The Ammo had a sharp edge that was fun to carve with - for some reason that Nano edge seems a little harder to engage. This turned out to be a good thing since it made the edges much more forgiving - combined with the volume it gave the Nano a solid stability that felt like a creek boat. The Nano was quick and fit into tiny eddies but handled the waves and funky current like a big boy.

The Ammo was also slow. The Nano is surprisingly fast for it's length. It's not as fast as an eight foot creeker, but it's got some speed to it. It also boofs like a champ! The speed, short stern, and just enough rocker allow it to launch off rocks. Couldn't do that so easily in the Ammo.

In the end I had a really fun day in the Nano. It's a similar concept to the Ammo but a completely different design. It seems to have improved a lot of the issues with the Ammo while keeping all the fun. Is it the right boat for you? If it is you'll know it. I think it would be great for certain runs but I wouldn't feel comfortable taking it down something that I thought was challenging. And if I was on something easy and wanted to playboat I'd take a playboat. Every time someone tries to come out with the 'one and only' boat you need I always think it ends up being the perfect third boat. But it is nice to see Pyranha doing something a little different and doing it very well.

Thursday, June 6, 2013

The joy of surfing

I used to kayak surf a lot. That's when I lived 10 minutes from the ocean. It's two hours away now and with all the whitewater and sea kayaking and teaching and other stuff I just don't get out surfing much. And when I do it seems like it's been in a long boat which really isn't the same. My first kayak was a whitewater boat purchased solely for surfing and I learned so much that way. It's something I miss but not so much that I do anything about it.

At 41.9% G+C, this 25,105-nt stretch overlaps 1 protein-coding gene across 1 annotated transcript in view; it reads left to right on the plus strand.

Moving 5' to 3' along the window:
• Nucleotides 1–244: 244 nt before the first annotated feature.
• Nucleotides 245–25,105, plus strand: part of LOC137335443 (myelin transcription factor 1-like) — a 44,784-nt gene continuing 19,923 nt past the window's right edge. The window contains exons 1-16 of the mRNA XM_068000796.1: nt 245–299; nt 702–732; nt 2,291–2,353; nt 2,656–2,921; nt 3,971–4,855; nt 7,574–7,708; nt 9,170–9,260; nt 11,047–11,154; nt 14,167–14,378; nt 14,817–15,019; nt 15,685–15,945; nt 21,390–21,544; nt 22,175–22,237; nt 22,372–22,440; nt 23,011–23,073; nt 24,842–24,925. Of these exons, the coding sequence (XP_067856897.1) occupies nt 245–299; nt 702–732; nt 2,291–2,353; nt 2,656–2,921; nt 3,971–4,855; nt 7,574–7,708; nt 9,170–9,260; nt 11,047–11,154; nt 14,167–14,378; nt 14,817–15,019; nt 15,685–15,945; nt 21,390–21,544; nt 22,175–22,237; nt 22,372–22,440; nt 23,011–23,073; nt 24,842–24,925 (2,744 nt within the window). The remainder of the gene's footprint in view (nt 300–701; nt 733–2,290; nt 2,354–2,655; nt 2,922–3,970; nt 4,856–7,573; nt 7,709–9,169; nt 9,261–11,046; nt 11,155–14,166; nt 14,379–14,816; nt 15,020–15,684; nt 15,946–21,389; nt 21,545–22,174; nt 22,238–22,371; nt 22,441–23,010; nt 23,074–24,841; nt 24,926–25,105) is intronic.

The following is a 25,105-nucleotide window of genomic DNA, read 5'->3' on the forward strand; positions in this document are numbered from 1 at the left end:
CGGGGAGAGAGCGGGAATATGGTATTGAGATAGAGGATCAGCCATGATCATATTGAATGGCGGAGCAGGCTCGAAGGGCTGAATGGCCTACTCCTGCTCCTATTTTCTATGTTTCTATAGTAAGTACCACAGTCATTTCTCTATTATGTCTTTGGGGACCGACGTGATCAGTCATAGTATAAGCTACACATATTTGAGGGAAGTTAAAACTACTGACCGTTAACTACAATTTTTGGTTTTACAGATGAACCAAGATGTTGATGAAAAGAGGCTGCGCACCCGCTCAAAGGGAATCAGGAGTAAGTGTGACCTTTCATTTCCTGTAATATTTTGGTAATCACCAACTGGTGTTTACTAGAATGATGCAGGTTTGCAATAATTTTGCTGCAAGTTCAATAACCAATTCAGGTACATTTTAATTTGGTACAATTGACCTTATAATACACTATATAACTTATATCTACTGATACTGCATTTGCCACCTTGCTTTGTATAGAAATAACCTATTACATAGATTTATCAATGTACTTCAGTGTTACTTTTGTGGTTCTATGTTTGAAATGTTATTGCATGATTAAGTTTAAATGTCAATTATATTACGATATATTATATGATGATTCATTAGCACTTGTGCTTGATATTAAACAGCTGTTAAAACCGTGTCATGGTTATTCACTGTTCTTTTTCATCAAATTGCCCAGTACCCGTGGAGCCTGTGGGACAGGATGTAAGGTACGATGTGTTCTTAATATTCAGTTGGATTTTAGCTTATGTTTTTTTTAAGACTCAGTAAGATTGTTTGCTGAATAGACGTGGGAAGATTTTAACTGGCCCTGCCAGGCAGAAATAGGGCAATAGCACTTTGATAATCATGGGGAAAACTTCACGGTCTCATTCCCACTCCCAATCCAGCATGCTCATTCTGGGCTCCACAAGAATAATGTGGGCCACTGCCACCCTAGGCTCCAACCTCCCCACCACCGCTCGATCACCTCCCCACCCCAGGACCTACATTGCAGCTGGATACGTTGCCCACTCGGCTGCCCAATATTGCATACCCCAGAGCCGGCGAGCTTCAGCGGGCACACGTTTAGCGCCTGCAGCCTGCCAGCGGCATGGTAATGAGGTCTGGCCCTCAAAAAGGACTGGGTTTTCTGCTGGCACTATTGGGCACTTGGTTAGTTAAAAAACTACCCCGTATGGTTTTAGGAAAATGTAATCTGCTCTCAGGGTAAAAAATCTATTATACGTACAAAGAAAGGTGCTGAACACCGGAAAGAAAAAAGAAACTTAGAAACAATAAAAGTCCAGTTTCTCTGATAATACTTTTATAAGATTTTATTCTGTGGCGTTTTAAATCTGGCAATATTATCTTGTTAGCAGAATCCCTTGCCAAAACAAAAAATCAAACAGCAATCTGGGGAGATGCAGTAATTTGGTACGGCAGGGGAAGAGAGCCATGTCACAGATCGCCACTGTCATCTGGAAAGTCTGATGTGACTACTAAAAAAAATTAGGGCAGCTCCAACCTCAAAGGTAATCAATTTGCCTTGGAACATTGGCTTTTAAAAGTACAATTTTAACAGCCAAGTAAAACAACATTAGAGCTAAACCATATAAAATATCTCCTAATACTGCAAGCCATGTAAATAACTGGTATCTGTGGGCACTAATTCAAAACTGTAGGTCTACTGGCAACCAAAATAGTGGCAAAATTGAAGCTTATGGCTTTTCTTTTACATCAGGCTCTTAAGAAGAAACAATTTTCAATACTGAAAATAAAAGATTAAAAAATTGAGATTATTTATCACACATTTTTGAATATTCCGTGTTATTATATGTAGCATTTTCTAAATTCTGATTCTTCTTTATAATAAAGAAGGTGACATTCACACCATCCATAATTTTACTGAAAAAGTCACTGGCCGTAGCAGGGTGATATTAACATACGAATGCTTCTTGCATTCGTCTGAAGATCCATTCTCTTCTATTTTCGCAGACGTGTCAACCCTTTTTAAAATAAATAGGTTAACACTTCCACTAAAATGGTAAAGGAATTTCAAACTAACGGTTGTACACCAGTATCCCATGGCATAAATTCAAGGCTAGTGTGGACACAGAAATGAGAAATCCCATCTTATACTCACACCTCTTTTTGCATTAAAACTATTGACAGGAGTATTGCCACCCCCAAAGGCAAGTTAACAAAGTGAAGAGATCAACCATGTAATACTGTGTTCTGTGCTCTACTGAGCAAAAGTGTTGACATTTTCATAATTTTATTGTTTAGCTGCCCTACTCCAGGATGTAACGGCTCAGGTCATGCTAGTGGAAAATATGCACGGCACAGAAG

And lately when I have found myself in the waves it's been a little frustrating - I can't read things as well as I used to, I don't have the timing or the rhythm. I've gotten exploded a couple times in the past year in sea kayaks. Lost some sunglasses, almost lost half a paddle. All from poor judgment.

But recently that all changed. I found myself passing through Ft. Bragg on the Mendocino coast. My friends Jeff and Cate had the day free and took me out to a new spot. They also loaned me a whitewater boat - the ever reliable Necky Jive. It was warm and sunny and hardly a soul in sight. The perfect surf session.

And I found my rhythm again. The waves were decent but hard to find the takeoff spot. They broke left and right and closed out quickly if you didn't get enough speed. They weren't huge but they had some power behind them. It took a little but I started picking my spots. I felt strong when accelerating to catch the shoulder. I was able to link some turns and felt the pure joy that is riding a wave. That's what I was missing and I'm so glad I found it again. Thanks Jeff and Cate!

Here's a little video from the day - it's all helmet cam stuff so it doesn't do the waves justice. But I had to speed it up to fit in all the rides - actually I only fit in half the rides. And you'll want to stay tuned for the surprise ending.